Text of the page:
Pasta art honours “spaghetti farmers”

A nine-year-old from Winnipeg with an eye for textures of pasta is the winner of the Canadian Wheat Board’s contest to describe a “spaghetti farmer.”

The CWB in October launched the contest for children age 12 and under to submit artwork and writing showing a spaghetti farmer or describing “what makes their pasta perfect.”

The contest was held in conjunction with the kickoff of a new national marketing campaign between the CWB and Toronto pasta processor Primo Foods, to promote Prairie durum to Canadian pasta consumers.

Out of over 100 entrants from coast to coast, nine-year-old Lucien Stratton of Winnipeg won the grand prize, a Wii system and Wii Fit Balance Board, for his portrayal of a spaghetti farmer surrounded by a field of pasta. Stratton glued pasta into his fields, incorporating 10 shapes and types of actual pasta into his multimedia image.

“What was clear in (all entries) was that Canadian kids love pasta and have great respect for the farmers who grow their food,” said David Burrows, CWB vice-president of communications and government relations, in a release Friday announcing the contest winners.

While many entries showed farmers made of pasta, a runner-up, Sarah Kidd, age 10, of Enterprise, Ont., wrote in her entry that “spaghetti farmers are everyday heroes who look like you and me.”

Mallory Vigier, 11 of Beausejour, Man. was also a runner-up for her essay describing her enjoyment of plain pasta. “No sauces or creams for me,” she wrote. “My spaghetti is perfect the way it is. I’m spaghetti’s No. 1 fan!”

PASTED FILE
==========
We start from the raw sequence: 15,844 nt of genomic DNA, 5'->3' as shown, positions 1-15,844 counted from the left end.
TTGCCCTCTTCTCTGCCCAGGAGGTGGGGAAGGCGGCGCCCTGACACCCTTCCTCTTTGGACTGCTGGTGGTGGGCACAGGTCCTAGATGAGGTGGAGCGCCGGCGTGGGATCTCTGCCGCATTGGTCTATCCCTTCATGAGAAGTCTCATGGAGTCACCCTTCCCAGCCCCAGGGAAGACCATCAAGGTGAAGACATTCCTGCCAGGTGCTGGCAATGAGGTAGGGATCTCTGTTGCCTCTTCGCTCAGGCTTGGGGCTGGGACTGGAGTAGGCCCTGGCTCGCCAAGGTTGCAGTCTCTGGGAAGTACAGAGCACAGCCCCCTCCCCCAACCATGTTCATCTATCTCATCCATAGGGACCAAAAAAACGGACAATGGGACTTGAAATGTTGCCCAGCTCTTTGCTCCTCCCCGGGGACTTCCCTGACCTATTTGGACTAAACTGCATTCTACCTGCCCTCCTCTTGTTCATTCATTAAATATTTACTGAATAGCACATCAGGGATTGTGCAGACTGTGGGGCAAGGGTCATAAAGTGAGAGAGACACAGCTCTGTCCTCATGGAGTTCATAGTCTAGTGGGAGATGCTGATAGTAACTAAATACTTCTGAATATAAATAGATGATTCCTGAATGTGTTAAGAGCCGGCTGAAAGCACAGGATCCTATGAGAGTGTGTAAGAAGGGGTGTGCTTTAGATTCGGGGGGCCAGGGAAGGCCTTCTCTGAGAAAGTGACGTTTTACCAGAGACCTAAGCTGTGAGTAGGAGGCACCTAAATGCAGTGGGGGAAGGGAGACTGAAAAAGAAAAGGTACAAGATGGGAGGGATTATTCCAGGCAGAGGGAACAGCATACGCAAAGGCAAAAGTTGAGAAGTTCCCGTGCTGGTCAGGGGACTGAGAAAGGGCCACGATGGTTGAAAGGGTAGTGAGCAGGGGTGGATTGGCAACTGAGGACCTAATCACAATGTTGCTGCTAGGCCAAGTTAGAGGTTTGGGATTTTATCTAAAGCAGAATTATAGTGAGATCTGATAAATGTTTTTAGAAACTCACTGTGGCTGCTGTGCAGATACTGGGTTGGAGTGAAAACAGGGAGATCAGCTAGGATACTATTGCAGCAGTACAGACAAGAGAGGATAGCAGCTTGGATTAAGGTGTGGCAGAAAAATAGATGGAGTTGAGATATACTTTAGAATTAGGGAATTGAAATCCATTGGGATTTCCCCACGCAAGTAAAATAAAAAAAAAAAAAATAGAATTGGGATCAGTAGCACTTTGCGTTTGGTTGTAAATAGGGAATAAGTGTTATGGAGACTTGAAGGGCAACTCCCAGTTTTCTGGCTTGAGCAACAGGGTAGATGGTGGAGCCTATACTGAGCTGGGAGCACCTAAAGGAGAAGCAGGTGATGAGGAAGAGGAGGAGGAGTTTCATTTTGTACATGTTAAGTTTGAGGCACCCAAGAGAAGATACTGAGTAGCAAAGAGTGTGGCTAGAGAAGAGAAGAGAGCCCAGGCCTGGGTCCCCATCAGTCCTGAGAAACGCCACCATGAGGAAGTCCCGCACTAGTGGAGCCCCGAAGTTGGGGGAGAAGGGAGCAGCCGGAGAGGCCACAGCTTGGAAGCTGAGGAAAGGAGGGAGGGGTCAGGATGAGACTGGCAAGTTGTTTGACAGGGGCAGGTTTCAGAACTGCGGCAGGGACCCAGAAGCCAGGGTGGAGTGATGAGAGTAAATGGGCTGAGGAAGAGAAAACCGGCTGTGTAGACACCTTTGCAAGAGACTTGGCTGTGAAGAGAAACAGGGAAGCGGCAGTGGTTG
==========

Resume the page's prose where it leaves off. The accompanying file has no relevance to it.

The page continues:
Another runner-up, Elizabeth Chernick, 12, of Rouleau, Sask. drew a spaghetti farmer holding a pitchfork-sized fork wrapped in steaming pasta. The three runners-up each earned a pair of compact binoculars engraved with the CWB logo. The work of all winners and honourable mentions are on display online.

Several entries displayed a detailed knowledge of agriculture, the CWB said. “Many Prairie kids drew harvest scenes and intricate machinery, with several depicting their real-life durum-farming parents or grandparents.”

The CWB has in recent months made several forays into active consumer-level promotion of the Prairie wheat brand, including co-branding and promotions with Robin Hood flour starting early this year.

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